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Community and Q&A

Pole barn ceiling

jms_designbuild | Posted in Green Building Techniques on

Climate Zone 6B

I just bought a property with a large (60’x80′) old wood pole barn and am going to be working on closing it in for an office and storage. I’m closing in 16’x80′ right now. The only portion that I’ll be heating (for now) is a 16′ square at one corner of the barn. The poles for the barn are spaced every 16′ and I’ve drawn up a “building inside a building” for this portion since I can’t put any additional load on the existing structure and want to get a highly insulated office. I’m planning on a double stud wall for the office with air tight drywall details. The ceiling is where I’m having some trouble figuring out the best thing to do. I’ve attached a drawing showing a section cut through the space.

I’m planning on using 11-7/8″ TJIs to frame the ceiling supported by new stud walls. I’d like to get some more insulation for the ceiling than 11-7/8″ can provide though. Anyone have an idea or have done something similar in the past?

It seems to me I have 2 options:
-Furr down the TJI ceiling to get more cavity to fill with insulation
-Add rigid on top of the plywood (Wouldn’t I need 5″ though? – if that’s the case that makes rigid unfeasible to me)

If I furr down the ceiling is it reasonable to assume I could get rid of the plywood layer on top or could condensation on the metal be a future problem that would just drip down into the insulation/ceiling? If so, I assume I need to ventilate that cavity or since I’m “a building inside a building” would that not really be necessary since the plywood could just dry to the open space above?

Thanks in advance for any advice/replies!

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  1. GBA Editor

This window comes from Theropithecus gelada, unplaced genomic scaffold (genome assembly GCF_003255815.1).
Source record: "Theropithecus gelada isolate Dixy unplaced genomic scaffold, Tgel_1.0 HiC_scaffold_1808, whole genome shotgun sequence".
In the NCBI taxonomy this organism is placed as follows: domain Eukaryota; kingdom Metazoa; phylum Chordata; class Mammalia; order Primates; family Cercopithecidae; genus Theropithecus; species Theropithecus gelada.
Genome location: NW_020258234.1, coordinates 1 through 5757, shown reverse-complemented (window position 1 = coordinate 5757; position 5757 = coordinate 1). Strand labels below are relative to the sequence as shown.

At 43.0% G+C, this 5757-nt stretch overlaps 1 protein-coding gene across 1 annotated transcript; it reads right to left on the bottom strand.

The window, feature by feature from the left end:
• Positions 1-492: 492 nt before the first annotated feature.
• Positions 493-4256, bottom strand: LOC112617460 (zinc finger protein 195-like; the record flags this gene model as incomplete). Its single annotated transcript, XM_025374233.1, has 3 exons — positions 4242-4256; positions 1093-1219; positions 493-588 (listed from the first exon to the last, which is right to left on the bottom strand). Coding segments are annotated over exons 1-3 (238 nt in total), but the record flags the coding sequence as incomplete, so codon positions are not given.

Martin Holladay | | #1

    You are in Climate Zone 6. According to the 2009 IRC, the minimum R-value for ceiling insulation in Zone 6 is R-49. If you are installing cellulose or blown-in fiberglass, you'll need about 14 inches of insulation above your ceiling.

    Your drawing shows new ceiling joists. The usual approach to installing ceiling insulation is to blow the 14 inches of insulation above the ceiling. You don't need to install any plywood above the top of the insulation.

    If you are worried about wind-washing, or any small losses in thermal performance due to convection currents, the cheapest way to address those concerns is simply to install a thicker layer of insulation. That will be a lot cheaper than any attempt to cap the insulation with plywood.

  2. jms_designbuild | | #2

    Thanks Martin. There was just something about having the underside of the metal roof above exposed that made me think that there will be condensation there dripping down occasionally. If I have the heated portion well air sealed that shouldn't be a problem. I'll just pile up more blow-in on top of those joists and keep an eye on that metal surface occasionally.

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